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HAVANA — The Cuban government announced Tuesday that it is re-imposing a hated travel permit requirement on many doctors, requiring them to get permission to leave the country in an attempt to counter a brain drain that it blames on the United States.

It is the first major retreat in Cuba’s policy of allowing unrestricted travel for its citizens, put in place in 2013 as President Raul Castro allowed new freedoms as part of a broad set of social and economic reforms.

The announcement set off waves of anger and worry among Cuban doctors and nurses, members of one of the country’s most respected and economically important professions. By midday, many Cuban doctors were trying to figure out whether quitting their jobs would free them of the travel limit.


“Instead of resolving the real problems of Cuban doctors, which is that salaries are low and we are working with limited resources, this measure shows that there’s no respect for the rights of citizens in Cuba,” said Dr. Eduardo Herrera, a surgeon at Calixto Garcia Hospital in Havana’s Vedado neighborhood.

The government announced on the front page of state media that health professionals in specialties that have been drained by large-scale emigration in recent years will now be required to get permission from Health Ministry officials in order to leave the country. The measure potentially affects one-tenth of the country’s work force, leaving very few families in Cuba untouched.


The Cuban government cites free, universal health care system as one of the crowning achievements of its socialist revolution. Medical missions abroad are one of the most important sources of foreign exchange for the Cuban government, which receives tens of thousands of dollars a year in cash or commodities for each doctor it sends overseas. Official statistics show that 500,000 of the country’s 5 million workers are health professionals.

The new policy was announced hours after a meeting Monday between U.S. and Cuban negotiators in Washington to address a crisis in Cuban migration, which has reached its highest levels in at least two decades this year. Cuba complained that the U.S. said it had no plans to change Cold War-era policies that give automatic legal residency to Cuban immigrants.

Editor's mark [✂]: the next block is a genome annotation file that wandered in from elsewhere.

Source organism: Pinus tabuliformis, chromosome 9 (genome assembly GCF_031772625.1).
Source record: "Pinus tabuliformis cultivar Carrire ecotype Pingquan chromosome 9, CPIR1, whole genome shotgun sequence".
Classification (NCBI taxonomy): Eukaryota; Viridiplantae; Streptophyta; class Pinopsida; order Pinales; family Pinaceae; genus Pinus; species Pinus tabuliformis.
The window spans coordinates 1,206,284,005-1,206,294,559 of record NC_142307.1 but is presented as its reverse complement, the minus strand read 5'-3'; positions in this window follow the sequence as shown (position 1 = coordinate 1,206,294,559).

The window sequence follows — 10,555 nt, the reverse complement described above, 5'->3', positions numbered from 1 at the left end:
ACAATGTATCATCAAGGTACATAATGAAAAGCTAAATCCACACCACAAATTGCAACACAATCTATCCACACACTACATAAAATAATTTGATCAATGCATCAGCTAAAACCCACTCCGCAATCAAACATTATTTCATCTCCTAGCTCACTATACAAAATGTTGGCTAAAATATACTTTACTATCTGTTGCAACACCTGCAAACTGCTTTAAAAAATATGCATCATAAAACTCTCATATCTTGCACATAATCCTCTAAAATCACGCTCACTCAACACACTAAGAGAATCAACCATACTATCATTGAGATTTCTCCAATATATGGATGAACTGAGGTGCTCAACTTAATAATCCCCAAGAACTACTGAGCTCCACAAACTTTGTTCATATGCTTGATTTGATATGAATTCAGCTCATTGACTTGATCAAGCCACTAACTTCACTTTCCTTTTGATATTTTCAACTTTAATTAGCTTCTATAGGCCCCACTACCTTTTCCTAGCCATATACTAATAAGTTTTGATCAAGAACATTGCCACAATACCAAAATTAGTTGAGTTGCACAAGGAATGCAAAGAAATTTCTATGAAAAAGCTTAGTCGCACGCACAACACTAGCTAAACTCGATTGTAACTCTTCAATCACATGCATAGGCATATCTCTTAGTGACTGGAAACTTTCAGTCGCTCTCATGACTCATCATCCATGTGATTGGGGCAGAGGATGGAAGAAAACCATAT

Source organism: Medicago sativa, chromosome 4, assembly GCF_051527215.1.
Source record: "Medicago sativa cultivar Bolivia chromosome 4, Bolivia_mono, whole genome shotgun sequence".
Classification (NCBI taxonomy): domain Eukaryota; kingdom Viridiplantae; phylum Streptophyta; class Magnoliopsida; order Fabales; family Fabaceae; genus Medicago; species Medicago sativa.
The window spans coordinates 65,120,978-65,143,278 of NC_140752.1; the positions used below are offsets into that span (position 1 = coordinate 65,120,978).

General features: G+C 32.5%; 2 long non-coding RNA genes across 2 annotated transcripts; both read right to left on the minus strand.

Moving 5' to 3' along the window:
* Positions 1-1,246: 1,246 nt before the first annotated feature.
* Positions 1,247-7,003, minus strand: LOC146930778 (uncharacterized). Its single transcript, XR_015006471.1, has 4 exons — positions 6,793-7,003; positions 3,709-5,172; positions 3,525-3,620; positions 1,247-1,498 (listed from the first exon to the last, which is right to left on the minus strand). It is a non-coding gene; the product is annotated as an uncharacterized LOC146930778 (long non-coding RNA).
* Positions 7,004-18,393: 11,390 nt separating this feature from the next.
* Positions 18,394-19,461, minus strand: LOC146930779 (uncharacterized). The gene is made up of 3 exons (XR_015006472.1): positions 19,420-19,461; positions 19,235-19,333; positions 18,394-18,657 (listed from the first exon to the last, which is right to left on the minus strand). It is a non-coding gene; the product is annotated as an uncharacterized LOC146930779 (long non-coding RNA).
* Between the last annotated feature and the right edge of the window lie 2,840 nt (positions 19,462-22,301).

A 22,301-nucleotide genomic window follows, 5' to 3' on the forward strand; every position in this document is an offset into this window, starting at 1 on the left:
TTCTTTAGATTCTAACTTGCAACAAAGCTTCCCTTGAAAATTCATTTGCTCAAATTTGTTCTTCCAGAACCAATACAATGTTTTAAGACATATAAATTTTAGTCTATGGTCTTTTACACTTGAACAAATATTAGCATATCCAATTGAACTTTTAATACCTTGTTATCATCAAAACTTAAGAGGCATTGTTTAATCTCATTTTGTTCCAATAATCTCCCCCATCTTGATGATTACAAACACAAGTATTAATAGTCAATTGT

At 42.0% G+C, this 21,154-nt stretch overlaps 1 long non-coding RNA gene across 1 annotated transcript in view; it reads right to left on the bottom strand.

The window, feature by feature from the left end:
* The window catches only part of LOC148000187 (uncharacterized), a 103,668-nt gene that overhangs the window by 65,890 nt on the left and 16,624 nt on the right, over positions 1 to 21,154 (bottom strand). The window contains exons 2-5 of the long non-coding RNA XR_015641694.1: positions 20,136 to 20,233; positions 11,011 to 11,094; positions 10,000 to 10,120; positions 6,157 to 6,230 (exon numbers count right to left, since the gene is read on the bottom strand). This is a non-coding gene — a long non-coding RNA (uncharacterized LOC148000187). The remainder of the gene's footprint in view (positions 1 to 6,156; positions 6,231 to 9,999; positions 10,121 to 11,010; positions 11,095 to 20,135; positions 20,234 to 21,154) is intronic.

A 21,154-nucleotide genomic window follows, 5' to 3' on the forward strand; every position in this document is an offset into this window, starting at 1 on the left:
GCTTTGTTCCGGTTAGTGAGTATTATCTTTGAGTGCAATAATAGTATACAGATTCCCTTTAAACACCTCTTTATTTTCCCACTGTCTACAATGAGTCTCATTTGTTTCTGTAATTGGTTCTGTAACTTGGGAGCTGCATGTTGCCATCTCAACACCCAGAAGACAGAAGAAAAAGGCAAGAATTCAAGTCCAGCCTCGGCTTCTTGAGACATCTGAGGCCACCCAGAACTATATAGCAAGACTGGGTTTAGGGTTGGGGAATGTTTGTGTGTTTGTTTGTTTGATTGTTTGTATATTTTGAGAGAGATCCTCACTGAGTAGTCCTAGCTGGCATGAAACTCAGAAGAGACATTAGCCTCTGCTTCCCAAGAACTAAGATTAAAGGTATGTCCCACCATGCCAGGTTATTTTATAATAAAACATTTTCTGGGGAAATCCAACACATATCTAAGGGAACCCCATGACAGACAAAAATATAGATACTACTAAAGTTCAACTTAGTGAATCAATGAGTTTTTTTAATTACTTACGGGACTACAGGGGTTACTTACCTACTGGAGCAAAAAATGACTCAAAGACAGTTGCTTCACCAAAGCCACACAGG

Like Herrera, many Cuban doctors cite low pay, poor working conditions and the possibility of well-compensated jobs in other countries as their primary reasons for emigrating. The Cuban government places the blame on the U.S. policy of granting automatic legal residency to Cuban immigrants, with special fast-track benefits for doctors who abandon government medical missions overseas.

The government has raised medical salaries in recent years, but few doctors earn more than $80 a month, a fraction of what they would earn in medicine in other countries, or even as drivers or waiters in Cuba’s booming tourist economy.

“The migration of Cuban health professionals is a concern for the country,” the government announcement read, blaming U.S. laws that aid Cuban medical emigration for having “the perverse objective of pushing Cuban health professionals to abandon their missions in other countries.”

Inside Cuba, many doctors and nurses complain that their profession has been devastated by waves of departures, with vital specialists now absent in many clinics and hospitals. The government announcement cited anaesthesiology, neurosurgery, obstetrics and gynecology and neonatal care as among the specialties worst hit by emigration of doctors.

“The reaction to this will be big,” one neurosurgery resident said Tuesday morning. “We doctors are pretty much fed up because they aren’t managing our situation well.”

He spoke on condition of anonymity for fear of repercussions from his supervisors.

Over the past two years, at least 100,000 Cubans have emigrated to the United States, the majority making a treacherous land journey from Ecuador through South and Central America and Mexico. The pace has quickened dramatically this year, with many Cubans fearing that the detente announced nearly a year ago between the United States and Cuba will mean the end to special migration privileges.

Left-leaning Latin American allies of Cuba began cracking down on Cuban migration last month. Nicaragua closed its border to Cuban migrants, leaving at least 3,000 trapped in emergency shelters in northern Costa Rica. And Ecuador last week imposed a visa requirement for Cuban travelers in an attempt to end its role as the starting point for most Cuban migration.

The Ecuadorean move set off two days of angry protests outside the country’s embassy in Havana, a highly unusual event in a country where the government unleashes swift crackdowns on unauthorized street demonstrations.